Customer case

DJI RoboMaster AI Challenge

2020-11-05 11:52:04 97

NVIDIA Jetson TX2 helps the robot team win the RoboMaster AI Challenge


A arena that brings together millions of robotics experts and researchers, a contest of engineering, strategy, and team challenges. It ’s the champion of the DJI RoboMaster AI Challenge that closed recently at the ICRA in Brisbane, Australia . Both I Hiter and the runner-up Critical HIT team created their robot team based on the modular NVIDIA Jetson TX2 supercomputer. The high-performance Jetson TX2 incarnates the "brains" of the award-winning robot team, giving them more wisdom and stronger combat capabilities, and they are invincible in the final confrontation.

Each RoboMaster team has 1 or 2 robots equipped with artificial intelligence to compete. In a 5×8-meter field full of obstacles, the participating robots must keep walking autonomously while shooting plastic projectiles at the opponent robot. The winner needs to defeat 2 advanced artificial intelligence robots provided by RoboMaster.

Each team consists of up to 10 graduate and undergraduate students, who submitted their technical solutions in December last year. The competition lasted for several months, and the finalists were not announced until April this year. In the end, the final team went to Brisbane to compete for the $20,000 prize at the ICRA conference.

Many top universities in the world have participated in the competition, including Harbin Institute of Technology in China , Johns Hopkins University in the United States, the University of Melbourne in Australia, and the University of Alberta in Canada.

NVIDIA provided TITAN GPU and Jetson TX2 developer kit as prizes to the winning team.

Robots powered by NVIDIA Jetson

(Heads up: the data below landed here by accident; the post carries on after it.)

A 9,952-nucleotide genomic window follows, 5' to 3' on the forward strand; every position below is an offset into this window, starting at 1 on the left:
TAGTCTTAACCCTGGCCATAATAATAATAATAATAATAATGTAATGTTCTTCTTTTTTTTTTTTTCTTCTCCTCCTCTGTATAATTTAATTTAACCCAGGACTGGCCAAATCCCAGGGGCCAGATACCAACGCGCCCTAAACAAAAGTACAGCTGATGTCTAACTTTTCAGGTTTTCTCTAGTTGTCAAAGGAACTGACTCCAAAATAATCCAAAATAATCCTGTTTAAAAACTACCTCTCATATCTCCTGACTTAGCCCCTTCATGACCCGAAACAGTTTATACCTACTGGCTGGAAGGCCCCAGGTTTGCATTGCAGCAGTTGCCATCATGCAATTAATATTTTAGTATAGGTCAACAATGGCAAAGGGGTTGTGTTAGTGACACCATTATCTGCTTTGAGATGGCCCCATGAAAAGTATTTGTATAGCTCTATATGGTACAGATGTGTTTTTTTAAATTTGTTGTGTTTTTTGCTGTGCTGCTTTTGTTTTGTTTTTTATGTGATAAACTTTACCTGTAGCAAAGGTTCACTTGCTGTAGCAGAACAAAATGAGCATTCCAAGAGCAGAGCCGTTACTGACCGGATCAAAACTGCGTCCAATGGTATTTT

In this year's event, there are both experienced teams and first-time participants. The hardware platform that dominates the entire competition- Jetson TX2 also shines. In the final 22 robots, 14 of them all use Jetson.

RoboMaster referee Shuo Yang believes that Jetson's superior technical prowess and ease of use are the reasons for its popularity. Yang said: "We use TX2 because it has excellent tools for neural network training, machine learning, and target tracking and detection. The Jetson API is very easy for students to use."

College students also think that Jetson TX2 , with its small size, light weight and extraordinary GPU capabilities, is their ideal hardware platform.

The first-placed Harbin Institute of Technology team leader Zhong Xingguang explained: “Jetson allows us to use neural networks for parallel computing to facilitate visual computing, detect the opponent’s robot armor, and shoot targets accurately. If we use other platforms, we will Can't do this."

Ruiqing (Rui) Yin from the Johns Hopkins University team also believes that the CUDA compatibility of the Jetson TX2 module is a very important factor. He said: "Jetson TX2 can obtain powerful and CUDA-enabled modules for our robots, and it is a very economical way."

The picture shows technology

A participating robot equipped with Jetson

Global Robotics Competition

RoboMaster has attracted many aspiring engineers to participate in the competition, and has received extensive attention from the engineering community. Last year, more than 7,000 participants from 200 universities around the world registered to participate in the competition. The finals received more than 814,000 hits to play on Twitch.tv.

Paul Xu, vice president of Shenzhen DJI Innovation Technology Co., Ltd. (the main sponsor of the competition), the world’s leading drone manufacturer, said: “ DJI is not only passionate about developing outstanding drone technology, but also I hope to encourage and help young engineers to show their talents to the world and show the wonderful world that robots can help us achieve."